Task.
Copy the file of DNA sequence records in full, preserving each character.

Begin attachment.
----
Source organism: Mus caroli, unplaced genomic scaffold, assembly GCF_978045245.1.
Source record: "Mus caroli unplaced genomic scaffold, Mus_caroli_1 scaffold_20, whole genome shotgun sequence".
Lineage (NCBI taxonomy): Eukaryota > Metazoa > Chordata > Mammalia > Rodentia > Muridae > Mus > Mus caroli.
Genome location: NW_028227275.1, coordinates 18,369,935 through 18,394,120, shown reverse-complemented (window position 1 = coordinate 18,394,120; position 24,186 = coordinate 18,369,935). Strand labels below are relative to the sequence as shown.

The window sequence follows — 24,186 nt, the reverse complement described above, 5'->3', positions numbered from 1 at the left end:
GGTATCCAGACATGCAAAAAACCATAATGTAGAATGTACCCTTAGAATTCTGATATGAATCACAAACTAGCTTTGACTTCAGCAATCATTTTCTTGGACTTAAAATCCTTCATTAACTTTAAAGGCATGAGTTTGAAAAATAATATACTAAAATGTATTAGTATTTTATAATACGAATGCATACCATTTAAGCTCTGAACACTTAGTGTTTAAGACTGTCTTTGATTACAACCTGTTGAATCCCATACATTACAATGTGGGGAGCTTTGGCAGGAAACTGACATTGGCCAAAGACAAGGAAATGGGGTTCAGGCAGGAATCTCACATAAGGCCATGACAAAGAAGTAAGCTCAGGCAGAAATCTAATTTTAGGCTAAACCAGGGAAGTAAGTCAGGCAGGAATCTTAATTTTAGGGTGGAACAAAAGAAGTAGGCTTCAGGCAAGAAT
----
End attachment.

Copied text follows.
Source organism: Mus caroli, unplaced genomic scaffold, assembly GCF_978045245.1.
Source record: "Mus caroli unplaced genomic scaffold, Mus_caroli_1 scaffold_20, whole genome shotgun sequence".
Lineage (NCBI taxonomy): Eukaryota > Metazoa > Chordata > Mammalia > Rodentia > Muridae > Mus > Mus caroli.
Genome location: NW_028227275.1, coordinates 18,369,935 through 18,394,120, shown reverse-complemented (window position 1 = coordinate 18,394,120; position 24,186 = coordinate 18,369,935). Strand labels below are relative to the sequence as shown.

The window sequence follows — 24,186 nt, the reverse complement described above, 5'->3', positions numbered from 1 at the left end:
GGTATCCAGACATGCAAAAAACCATAATGTAGAATGTACCCTTAGAATTCTGATATGAATCACAAACTAGCTTTGACTTCAGCAATCATTTTCTTGGACTTAAAATCCTTCATTAACTTTAAAGGCATGAGTTTGAAAAATAATATACTAAAATGTATTAGTATTTTATAATACGAATGCATACCATTTAAGCTCTGAACACTTAGTGTTTAAGACTGTCTTTGATTACAACCTGTTGAATCCCATACATTACAATGTGGGGAGCTTTGGCAGGAAACTGACATTGGCCAAAGACAAGGAAATGGGGTTCAGGCAGGAATCTCACATAAGGCCATGACAAAGAAGTAAGCTCAGGCAGAAATCTAATTTTAGGCTAAACCAGGGAAGTAAGTCAGGCAGGAATCTTAATTTTAGGGTGGAACAAAAGAAGTAGGCTTCAGGCAAGAAT